Purpose of Stop BEZOS Act is not to demonize Amazon, says Dem rep

Rep. Ro KhannaRohit (Ro) KhannaMarkey fundraises ahead of Kennedy primary challenge The Hill's Campaign Report: De Blasio drops out | Warren gains support from black voters | Sanders retools campaign team | Warning signs for Tillis in NC Overnight Health Care — Presented by Partnership for America's Health Care Future — Pelosi unveils signature plan to lower drug prices | Trump says it's 'great to see' plan | Progressives pushing for changes MORE (D-Calif.) said on Tuesday that he is not aiming to demonize corporations with legislation that would charge large companies for federal welfare programs that support low-wage workers. 

“No one wants to demonize entrepreneurs or demonize companies. That’s not the purpose of this," Khanna told Hill.TV's Buck Sexton and Krystal Ball on "Rising." 

"No one is saying that Jeff Bezos is evil or a bad person. I buy Amazon products. We get them all the time to our house, and there’s a lot that’s innovative about his model. But what we’re saying is we need to make sure that everyone is participating in the economic success," he continued. 

“Think about it from a worker’s perspective. They’re working hard. They choose the company that’s the richest company in the world. They choose to work there and they still can’t make ends meet. Something is wrong with that picture," he said. 

Sen. Bernie SandersBernie SandersOmar: Biden not the candidate to 'tackle a lot of the systematic challenges that we have' Seven takeaways from a busy Democratic presidential campaign weekend in Iowa Democrats go all out to court young voters for 2020 MORE (I-Vt.) announced the Senate version of the bill, known as the Stop Bad Employers by Zeroing Out Subsidies (BEZOS) Act last week.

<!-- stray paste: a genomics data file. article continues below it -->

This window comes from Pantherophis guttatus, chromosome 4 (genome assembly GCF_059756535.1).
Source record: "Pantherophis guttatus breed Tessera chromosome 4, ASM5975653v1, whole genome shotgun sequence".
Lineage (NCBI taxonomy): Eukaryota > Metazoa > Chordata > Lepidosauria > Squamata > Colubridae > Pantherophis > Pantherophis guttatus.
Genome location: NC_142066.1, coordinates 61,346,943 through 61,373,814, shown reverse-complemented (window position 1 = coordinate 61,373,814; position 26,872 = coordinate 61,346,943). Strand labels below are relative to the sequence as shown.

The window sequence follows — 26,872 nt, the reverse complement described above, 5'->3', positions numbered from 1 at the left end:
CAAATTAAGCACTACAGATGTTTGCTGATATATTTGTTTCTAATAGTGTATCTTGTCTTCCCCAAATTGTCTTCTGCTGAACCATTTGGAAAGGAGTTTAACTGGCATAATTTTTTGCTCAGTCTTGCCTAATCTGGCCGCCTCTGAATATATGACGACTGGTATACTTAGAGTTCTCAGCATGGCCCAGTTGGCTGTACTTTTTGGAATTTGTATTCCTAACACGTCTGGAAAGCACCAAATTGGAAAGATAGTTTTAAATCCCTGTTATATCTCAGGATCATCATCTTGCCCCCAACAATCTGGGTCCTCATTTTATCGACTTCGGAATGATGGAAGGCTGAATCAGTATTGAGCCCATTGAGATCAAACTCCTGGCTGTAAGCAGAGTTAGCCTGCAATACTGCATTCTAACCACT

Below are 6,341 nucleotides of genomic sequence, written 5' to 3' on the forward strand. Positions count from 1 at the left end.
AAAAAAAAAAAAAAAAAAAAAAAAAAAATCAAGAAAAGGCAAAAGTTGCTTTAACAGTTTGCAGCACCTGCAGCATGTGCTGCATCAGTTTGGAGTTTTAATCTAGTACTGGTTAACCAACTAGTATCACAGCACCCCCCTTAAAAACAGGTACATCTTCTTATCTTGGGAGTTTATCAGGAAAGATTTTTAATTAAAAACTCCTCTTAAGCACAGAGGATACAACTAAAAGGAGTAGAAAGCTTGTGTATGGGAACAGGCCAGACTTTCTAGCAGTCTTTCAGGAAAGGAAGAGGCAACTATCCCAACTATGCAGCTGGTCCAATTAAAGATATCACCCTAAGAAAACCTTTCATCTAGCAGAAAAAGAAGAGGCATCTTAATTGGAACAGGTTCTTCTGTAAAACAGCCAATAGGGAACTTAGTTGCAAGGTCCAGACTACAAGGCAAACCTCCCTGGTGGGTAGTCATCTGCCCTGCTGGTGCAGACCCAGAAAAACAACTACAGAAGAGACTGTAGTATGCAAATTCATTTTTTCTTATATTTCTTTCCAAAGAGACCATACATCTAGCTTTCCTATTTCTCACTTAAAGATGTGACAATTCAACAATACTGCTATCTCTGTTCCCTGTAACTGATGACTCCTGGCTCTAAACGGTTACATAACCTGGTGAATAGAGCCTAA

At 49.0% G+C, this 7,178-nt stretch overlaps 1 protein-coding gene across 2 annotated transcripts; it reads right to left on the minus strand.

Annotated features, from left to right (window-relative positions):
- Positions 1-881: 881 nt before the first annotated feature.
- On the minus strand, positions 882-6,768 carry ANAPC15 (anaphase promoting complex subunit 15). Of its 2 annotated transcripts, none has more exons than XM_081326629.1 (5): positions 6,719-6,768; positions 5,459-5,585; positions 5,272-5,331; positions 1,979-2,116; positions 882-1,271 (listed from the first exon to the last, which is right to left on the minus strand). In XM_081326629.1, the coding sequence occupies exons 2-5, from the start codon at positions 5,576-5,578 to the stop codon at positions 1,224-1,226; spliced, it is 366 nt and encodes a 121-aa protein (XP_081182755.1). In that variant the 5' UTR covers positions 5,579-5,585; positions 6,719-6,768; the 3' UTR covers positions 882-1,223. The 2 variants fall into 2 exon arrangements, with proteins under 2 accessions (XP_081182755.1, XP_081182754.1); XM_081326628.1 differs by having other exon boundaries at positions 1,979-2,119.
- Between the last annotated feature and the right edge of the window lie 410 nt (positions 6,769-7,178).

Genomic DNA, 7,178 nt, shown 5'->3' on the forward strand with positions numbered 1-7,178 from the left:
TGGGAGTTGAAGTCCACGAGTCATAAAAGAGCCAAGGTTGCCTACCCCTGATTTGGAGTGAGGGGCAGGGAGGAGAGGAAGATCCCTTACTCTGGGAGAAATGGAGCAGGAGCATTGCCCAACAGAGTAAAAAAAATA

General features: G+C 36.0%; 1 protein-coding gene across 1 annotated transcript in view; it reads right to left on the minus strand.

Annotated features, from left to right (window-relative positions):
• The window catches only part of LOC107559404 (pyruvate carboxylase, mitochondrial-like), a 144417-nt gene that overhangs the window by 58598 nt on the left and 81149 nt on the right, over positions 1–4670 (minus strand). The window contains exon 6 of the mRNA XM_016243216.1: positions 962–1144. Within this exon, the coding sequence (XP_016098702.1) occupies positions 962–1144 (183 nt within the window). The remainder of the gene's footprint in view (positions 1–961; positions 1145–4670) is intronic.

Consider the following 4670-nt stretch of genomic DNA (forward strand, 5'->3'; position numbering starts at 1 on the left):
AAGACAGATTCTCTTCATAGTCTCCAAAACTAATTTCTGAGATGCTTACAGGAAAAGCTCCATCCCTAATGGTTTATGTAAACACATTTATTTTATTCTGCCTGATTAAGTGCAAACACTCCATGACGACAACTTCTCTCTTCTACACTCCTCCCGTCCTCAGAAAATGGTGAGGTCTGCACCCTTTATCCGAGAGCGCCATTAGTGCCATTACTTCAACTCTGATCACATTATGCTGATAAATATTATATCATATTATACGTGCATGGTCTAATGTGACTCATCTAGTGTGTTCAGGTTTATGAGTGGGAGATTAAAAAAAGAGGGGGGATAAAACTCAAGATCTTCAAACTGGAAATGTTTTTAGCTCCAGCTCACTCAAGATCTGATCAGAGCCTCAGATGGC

Khanna, whose Bay Area district includes tech companies, introduced companion legislation in the House, known as the Corporate Responsibility and Taxpayer Protection Act.

Sanders cited a New Food Economy report that said a third of Amazon employees in Arizona and thousands in other states rely on food stamps. 

Amazon disputed the report's findings in a blog post last month, saying the food assistance recipients were employees who only worked for Amazon briefly or chose to work part-time. 

“Senator Sanders continues to spread misleading statements about pay and benefits,” Amazon wrote. "We encourage anyone to compare our pay and benefits to other retailers." 

— Julia Manchester